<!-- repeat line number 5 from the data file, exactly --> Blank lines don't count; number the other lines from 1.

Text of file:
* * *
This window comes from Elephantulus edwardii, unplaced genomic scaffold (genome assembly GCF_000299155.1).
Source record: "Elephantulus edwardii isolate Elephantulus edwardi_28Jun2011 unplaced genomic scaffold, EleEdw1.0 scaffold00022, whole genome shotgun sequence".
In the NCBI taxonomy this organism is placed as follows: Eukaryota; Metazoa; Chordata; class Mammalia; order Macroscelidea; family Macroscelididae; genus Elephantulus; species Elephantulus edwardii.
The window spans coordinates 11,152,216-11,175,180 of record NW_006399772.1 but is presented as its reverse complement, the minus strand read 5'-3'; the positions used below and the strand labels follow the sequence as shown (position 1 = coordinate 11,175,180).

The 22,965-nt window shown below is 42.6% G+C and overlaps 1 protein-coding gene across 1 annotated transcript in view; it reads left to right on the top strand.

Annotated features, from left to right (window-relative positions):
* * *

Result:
The 22,965-nt window shown below is 42.6% G+C and overlaps 1 protein-coding gene across 1 annotated transcript in view; it reads left to right on the top strand.